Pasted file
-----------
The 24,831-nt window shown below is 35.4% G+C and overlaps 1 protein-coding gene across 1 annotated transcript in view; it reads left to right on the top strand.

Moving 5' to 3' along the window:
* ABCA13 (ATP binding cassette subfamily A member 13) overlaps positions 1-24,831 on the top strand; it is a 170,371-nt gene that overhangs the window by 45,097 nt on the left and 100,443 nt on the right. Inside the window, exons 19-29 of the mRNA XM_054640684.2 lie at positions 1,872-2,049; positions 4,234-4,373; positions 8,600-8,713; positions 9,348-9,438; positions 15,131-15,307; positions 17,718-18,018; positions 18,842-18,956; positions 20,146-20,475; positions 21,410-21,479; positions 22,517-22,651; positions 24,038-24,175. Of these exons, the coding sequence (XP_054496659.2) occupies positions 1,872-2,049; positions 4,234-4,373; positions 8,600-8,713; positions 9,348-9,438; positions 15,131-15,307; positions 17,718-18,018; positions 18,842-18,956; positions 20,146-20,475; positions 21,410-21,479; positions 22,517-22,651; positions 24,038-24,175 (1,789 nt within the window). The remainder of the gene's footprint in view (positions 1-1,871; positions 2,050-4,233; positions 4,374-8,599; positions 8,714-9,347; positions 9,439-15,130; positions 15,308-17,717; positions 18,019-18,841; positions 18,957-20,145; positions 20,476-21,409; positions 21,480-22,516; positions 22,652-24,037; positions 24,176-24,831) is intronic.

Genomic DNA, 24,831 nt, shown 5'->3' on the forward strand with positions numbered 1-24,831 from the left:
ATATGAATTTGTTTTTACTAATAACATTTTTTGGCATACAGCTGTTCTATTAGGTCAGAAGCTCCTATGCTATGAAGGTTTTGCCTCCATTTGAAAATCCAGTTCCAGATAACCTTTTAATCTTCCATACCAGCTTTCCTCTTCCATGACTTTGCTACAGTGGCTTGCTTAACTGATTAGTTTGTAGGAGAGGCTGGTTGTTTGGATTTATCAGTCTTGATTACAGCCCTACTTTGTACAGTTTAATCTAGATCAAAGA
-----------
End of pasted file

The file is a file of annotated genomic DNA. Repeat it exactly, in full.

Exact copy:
The 24,831-nt window shown below is 35.4% G+C and overlaps 1 protein-coding gene across 1 annotated transcript in view; it reads left to right on the top strand.

Moving 5' to 3' along the window:
* ABCA13 (ATP binding cassette subfamily A member 13) overlaps positions 1-24,831 on the top strand; it is a 170,371-nt gene that overhangs the window by 45,097 nt on the left and 100,443 nt on the right. Inside the window, exons 19-29 of the mRNA XM_054640684.2 lie at positions 1,872-2,049; positions 4,234-4,373; positions 8,600-8,713; positions 9,348-9,438; positions 15,131-15,307; positions 17,718-18,018; positions 18,842-18,956; positions 20,146-20,475; positions 21,410-21,479; positions 22,517-22,651; positions 24,038-24,175. Of these exons, the coding sequence (XP_054496659.2) occupies positions 1,872-2,049; positions 4,234-4,373; positions 8,600-8,713; positions 9,348-9,438; positions 15,131-15,307; positions 17,718-18,018; positions 18,842-18,956; positions 20,146-20,475; positions 21,410-21,479; positions 22,517-22,651; positions 24,038-24,175 (1,789 nt within the window). The remainder of the gene's footprint in view (positions 1-1,871; positions 2,050-4,233; positions 4,374-8,599; positions 8,714-9,347; positions 9,439-15,130; positions 15,308-17,717; positions 18,019-18,841; positions 18,957-20,145; positions 20,476-21,409; positions 21,480-22,516; positions 22,652-24,037; positions 24,176-24,831) is intronic.

Genomic DNA, 24,831 nt, shown 5'->3' on the forward strand with positions numbered 1-24,831 from the left:
ATATGAATTTGTTTTTACTAATAACATTTTTTGGCATACAGCTGTTCTATTAGGTCAGAAGCTCCTATGCTATGAAGGTTTTGCCTCCATTTGAAAATCCAGTTCCAGATAACCTTTTAATCTTCCATACCAGCTTTCCTCTTCCATGACTTTGCTACAGTGGCTTGCTTAACTGATTAGTTTGTAGGAGAGGCTGGTTGTTTGGATTTATCAGTCTTGATTACAGCCCTACTTTGTACAGTTTAATCTAGATCAAAGA